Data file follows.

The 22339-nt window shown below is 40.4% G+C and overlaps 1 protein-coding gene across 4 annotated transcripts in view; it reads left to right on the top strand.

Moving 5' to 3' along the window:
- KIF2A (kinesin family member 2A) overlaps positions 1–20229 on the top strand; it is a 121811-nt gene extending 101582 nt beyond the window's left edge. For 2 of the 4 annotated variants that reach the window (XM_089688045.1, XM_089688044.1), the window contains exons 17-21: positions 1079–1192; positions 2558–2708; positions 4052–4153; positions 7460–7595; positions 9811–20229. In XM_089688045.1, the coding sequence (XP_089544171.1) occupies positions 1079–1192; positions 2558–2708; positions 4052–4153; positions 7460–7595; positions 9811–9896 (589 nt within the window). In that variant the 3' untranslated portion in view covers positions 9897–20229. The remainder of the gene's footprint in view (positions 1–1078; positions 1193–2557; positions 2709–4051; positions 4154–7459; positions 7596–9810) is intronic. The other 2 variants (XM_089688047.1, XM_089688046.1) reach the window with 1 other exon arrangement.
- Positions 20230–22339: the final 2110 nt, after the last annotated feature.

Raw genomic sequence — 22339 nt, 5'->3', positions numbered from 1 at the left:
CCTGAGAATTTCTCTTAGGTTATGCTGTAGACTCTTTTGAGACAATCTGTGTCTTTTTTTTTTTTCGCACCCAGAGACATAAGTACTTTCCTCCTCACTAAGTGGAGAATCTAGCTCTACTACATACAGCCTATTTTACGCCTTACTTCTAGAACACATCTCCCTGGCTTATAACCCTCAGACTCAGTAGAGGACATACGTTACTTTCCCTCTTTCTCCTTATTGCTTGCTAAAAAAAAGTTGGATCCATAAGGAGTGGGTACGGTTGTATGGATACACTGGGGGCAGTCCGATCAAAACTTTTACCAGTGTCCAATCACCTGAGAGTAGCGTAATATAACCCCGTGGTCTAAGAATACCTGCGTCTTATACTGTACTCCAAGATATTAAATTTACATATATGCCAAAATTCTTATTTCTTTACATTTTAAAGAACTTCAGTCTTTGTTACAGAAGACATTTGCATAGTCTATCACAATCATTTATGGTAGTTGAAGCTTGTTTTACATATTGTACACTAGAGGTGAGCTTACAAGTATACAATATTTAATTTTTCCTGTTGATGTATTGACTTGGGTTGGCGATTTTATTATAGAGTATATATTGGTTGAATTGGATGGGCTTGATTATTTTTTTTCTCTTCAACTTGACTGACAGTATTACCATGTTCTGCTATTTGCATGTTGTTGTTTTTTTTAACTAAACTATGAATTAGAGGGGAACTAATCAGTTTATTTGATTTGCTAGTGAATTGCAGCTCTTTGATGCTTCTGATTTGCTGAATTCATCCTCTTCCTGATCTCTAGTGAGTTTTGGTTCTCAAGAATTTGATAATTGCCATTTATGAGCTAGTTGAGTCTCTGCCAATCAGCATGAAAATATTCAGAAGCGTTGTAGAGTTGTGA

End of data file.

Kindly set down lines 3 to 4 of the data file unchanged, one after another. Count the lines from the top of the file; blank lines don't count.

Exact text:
- KIF2A (kinesin family member 2A) overlaps positions 1–20229 on the top strand; it is a 121811-nt gene extending 101582 nt beyond the window's left edge. For 2 of the 4 annotated variants that reach the window (XM_089688045.1, XM_089688044.1), the window contains exons 17-21: positions 1079–1192; positions 2558–2708; positions 4052–4153; positions 7460–7595; positions 9811–20229. In XM_089688045.1, the coding sequence (XP_089544171.1) occupies positions 1079–1192; positions 2558–2708; positions 4052–4153; positions 7460–7595; positions 9811–9896 (589 nt within the window). In that variant the 3' untranslated portion in view covers positions 9897–20229. The remainder of the gene's footprint in view (positions 1–1078; positions 1193–2557; positions 2709–4051; positions 4154–7459; positions 7596–9810) is intronic. The other 2 variants (XM_089688047.1, XM_089688046.1) reach the window with 1 other exon arrangement.
- Positions 20230–22339: the final 2110 nt, after the last annotated feature.